Language Selection

English French German Italian Portuguese Spanish

Spyware Floods In Through BitTorrent

Filed under
Security

BitTorrent, the beloved file-sharing client and protocol that provides a way around bandwidth bottlenecks, has become the newest distribution vehicle for adware/spyware bundles.

Public peer-to-peer networks have always been associated with adware program distributions, but BitTorrent, the program created by Bram Cohen to offer a new approach to sharing digital files, has managed to avoid the stigma.

Not any more, anti-spyware advocates warn.
According to Chris Boyd, a renowned security researcher who runs the VitalSecurity.org nonprofit resource center, the warm and fuzzy world of BitTorrent has been invaded by a massive software distribution campaign linked to New York-based adware purveyor Direct Revenue LLC.

"This is the marketing campaign to end all marketing campaigns," said Boyd, the Microsoft Security MVP (most valuable professional) known throughout the security industry by the "Paperghost" moniker.

In an e-mail interview with Ziff Davis Internet News, Boyd said rogue files have popped up occasionally in BitTorrent land but those were usually just random executables. "This is the first time I've seen a definite money-making campaign with affiliates, distributors and some pretty heavy-duty adware names," he added.

Boyd said he got the first inkling that BitTorrent was a major adware distribution vehicle while searching for the source of Direct Revenue's Aurora, an adware program that includes the prevalent "nail.exe" component. Sifting through mountains of HijackThis logs posted on security forums, Boyd said the answer was staring him in the face. (HijackThis is a popular freeware spyware removal tool that keeps detailed logs of Windows PC scans).

Full Story.

More in Tux Machines

Android/Google Leftovers

3 open source alternatives to Office 365

It can be hard to get away from working and collaborating on the web. Doing that is incredibly convenient: as long as you have an internet connection, you can easily work and share from just about anywhere, on just about any device. The main problem with most web-based office suites—like Google Drive, Zoho Office, and Office365—is that they're closed source. Your data also exists at the whim of large corporations. I'm sure you've heard numerous stories of, say, Google locking or removing accounts without warning. If that happens to you, you lose what's yours. So what's an open source advocate who wants to work with web applications to do? You turn to an open source alternative, of course. Let's take a look at three of them. Read more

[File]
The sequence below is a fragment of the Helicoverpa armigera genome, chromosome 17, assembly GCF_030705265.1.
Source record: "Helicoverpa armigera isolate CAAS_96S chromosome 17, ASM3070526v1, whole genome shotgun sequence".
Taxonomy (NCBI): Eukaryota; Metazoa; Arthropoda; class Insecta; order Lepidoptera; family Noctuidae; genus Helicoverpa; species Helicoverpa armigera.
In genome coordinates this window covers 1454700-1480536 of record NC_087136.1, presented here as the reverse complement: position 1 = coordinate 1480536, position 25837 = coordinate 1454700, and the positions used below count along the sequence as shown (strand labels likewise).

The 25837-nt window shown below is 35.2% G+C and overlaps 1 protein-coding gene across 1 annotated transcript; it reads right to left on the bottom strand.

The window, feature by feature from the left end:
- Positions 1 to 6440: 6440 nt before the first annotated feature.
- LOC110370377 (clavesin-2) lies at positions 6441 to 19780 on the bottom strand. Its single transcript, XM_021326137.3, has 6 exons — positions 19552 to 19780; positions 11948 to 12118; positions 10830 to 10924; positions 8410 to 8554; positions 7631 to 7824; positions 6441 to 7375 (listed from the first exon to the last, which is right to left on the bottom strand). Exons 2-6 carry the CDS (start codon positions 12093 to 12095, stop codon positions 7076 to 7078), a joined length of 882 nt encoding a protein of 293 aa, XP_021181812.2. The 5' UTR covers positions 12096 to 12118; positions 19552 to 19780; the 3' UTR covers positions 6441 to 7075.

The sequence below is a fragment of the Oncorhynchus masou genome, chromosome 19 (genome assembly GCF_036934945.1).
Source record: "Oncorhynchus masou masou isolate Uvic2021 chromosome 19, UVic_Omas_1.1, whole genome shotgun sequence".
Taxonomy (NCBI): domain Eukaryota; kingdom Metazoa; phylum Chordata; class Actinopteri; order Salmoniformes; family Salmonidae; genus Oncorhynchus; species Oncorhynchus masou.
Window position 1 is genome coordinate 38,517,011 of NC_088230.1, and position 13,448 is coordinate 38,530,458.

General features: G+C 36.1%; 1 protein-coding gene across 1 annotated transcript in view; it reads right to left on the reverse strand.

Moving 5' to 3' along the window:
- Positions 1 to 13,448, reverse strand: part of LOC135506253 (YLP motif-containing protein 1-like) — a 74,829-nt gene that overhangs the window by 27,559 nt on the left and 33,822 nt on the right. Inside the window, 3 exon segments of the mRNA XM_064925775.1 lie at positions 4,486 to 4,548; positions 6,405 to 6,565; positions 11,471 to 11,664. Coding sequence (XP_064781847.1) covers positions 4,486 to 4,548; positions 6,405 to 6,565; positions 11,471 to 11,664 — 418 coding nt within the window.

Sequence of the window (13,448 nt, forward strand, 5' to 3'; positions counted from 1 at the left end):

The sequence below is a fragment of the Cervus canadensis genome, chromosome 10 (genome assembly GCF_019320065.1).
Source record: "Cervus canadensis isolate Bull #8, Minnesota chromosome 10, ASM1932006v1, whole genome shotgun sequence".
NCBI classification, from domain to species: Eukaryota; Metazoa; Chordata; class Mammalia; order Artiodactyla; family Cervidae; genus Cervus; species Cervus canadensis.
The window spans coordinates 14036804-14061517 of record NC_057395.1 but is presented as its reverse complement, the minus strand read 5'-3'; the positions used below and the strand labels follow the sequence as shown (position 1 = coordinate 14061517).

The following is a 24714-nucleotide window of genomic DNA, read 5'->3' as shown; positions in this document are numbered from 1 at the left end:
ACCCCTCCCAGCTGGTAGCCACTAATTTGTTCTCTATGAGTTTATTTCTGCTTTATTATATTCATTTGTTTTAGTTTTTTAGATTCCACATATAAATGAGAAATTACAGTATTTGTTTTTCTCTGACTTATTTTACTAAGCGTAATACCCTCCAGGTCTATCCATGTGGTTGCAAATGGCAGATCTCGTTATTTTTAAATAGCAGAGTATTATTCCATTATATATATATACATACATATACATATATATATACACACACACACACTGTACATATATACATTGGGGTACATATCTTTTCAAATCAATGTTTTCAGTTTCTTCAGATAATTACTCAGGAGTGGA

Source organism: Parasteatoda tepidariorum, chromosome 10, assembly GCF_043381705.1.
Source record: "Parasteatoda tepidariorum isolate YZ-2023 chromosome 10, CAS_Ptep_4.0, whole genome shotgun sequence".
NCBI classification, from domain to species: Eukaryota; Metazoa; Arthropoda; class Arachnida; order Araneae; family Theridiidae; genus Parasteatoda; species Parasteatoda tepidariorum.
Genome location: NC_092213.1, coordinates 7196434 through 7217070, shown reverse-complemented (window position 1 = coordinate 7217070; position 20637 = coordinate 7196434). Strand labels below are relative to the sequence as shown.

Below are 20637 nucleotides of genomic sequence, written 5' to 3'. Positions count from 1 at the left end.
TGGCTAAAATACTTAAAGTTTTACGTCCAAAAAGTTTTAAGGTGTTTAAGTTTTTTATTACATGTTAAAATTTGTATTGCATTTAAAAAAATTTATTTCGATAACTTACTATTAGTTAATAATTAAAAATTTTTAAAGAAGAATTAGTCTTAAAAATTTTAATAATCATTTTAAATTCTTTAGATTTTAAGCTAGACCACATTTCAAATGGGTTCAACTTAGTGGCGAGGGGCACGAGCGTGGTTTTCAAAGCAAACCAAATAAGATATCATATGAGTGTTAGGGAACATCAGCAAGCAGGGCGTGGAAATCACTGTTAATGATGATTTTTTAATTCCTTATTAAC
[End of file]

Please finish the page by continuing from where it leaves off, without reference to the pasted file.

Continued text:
Hackable voice-controlled speaker and IoT controller hits KS

SeedStudio’s hackable, $49 and up “ReSpeaker” speaker system runs OpenWrt on a Mediatek MT7688 and offers voice control over home appliances. The ReSpeaker went live on Kickstarter today and has already reached 95 percent of its $40,000 funding goal with 29 days remaining. The device is billed by SeedStudio as an “open source, modular voice interface that allows us to hack things around us, just using our voices.” While it can be used as an Internet media player or a voice-activated IoT hub — especially when integrated with Seeed’s Wio Link IoT board — it’s designed to be paired with individual devices. For example, the campaign’s video shows the ReSpeaker being tucked inside a teddy bear or toy robot, or attached to plant, enabling voice control and voice synthesis. Yes, the plant actually asks to be watered. Read more

Security News